You hear it time and time again: If you want your child to sleep better, don’t feed them to sleep.
Why is this such a common piece of advice?
Well, the way your child falls asleep can turn into a sleep association — something your child associates with sleep. In essence, if every night your child is falling asleep while you’re nursing them or feeding them, then it’s going to be hard for them to fall asleep without that feeding.
So when they wake up at 3 a.m., they’ll need a feed.
And when they wake at 4:30 a.m., they’ll need a feed.
And the cycle continues.
“But Katie,” I’ll often hear, “my child actually sleeps better when I feed them to sleep. How can that be a bad thing?”
Let me first say that feeding your hungry child is never a bad thing, and in order for babies to sleep well, they need to be well-fed. That’s always step one — take care of the physical needs of your child.
And secondly, if you’re okay with feeding your child to sleep and it’s working for them, there’s no issue with it.
Feeding to sleep only becomes a challenge when it’s an issue for you (you’re losing sleep or your sanity) or for your child (they wake up in the middle of the night and can’t go back to sleep without it).
If you and your child enjoy it and sleep isn’t impacted (or you don’t mind if it is), then there’s no reason to lose the habit of feeding to sleep. At least not right away. Eventually, your child does need to have good, restorative rest, and if they’re waking up and unable to go back to sleep on their own, then that’s something you’ll want to address.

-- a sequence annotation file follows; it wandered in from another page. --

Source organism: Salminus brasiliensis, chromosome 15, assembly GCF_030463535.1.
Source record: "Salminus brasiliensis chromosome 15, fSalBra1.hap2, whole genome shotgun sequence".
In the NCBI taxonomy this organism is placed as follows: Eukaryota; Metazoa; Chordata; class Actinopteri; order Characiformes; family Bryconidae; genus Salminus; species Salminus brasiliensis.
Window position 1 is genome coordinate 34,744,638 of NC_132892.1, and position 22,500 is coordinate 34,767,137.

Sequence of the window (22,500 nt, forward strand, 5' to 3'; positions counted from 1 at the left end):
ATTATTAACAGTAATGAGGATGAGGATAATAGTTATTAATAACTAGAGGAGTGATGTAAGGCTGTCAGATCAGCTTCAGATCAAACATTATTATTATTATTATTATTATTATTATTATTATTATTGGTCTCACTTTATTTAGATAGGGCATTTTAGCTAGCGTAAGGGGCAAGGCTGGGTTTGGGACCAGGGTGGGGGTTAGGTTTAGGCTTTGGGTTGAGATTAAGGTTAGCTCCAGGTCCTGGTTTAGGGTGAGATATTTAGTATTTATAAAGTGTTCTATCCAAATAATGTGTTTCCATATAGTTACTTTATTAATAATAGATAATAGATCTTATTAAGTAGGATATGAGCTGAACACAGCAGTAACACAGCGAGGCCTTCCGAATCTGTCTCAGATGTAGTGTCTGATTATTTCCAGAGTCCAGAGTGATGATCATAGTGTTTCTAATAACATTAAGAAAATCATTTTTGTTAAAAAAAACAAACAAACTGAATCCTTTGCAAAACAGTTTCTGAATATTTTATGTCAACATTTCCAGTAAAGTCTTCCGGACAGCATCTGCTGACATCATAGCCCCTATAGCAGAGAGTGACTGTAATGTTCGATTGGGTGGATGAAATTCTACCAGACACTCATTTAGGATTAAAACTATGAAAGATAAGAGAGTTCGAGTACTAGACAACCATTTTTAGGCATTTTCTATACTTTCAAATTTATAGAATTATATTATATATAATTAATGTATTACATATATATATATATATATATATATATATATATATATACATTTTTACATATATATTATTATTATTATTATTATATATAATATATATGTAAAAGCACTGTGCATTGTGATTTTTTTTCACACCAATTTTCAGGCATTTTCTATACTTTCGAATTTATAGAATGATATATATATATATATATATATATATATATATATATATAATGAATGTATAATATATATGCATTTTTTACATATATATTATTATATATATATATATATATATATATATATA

Yes, we want to be responsive to our children, but we also want to make sure they’re getting the sleep that their bodies need.
If you’re ready to stop the feed-to-sleep cycle but you’re unsure of where to begin, I provide a few tips in this video.
-If you can feed your child to sleep and easily transfer them to their crib, and they stay asleep, then feeding them to sleep is fine. For now. Eventually, children will need to be able to fall asleep on their own without the reliance of a feeding session.
-If the above isn’t true — maybe your child wakes up the minute you place them down, or they wake multiple times a night and the only way they fall back to sleep is with a feed, then you may decide that this habit is one you want to break.
-To end the feed-to-sleep habit, stop feeding your child before they fall asleep. If they typically fall asleep at the 3 oz mark, then stop feeding them at 2.5 oz or right as they’re getting drowsy. Then, you can put them down in their crib OR you can continue to hold them until they’re a little more sleepy.
-Same applies for breastfeeding. Gradually cut back on the time you’re breastfeeding so that they aren’t falling asleep while eating.
Sometimes it’s all easier said than done.
If you need support while you make this transition or want to chat about other sleep challenges your child has, let’s chat!
Message me on Instagram: How has ending the feed-to-sleep cycle worked for you?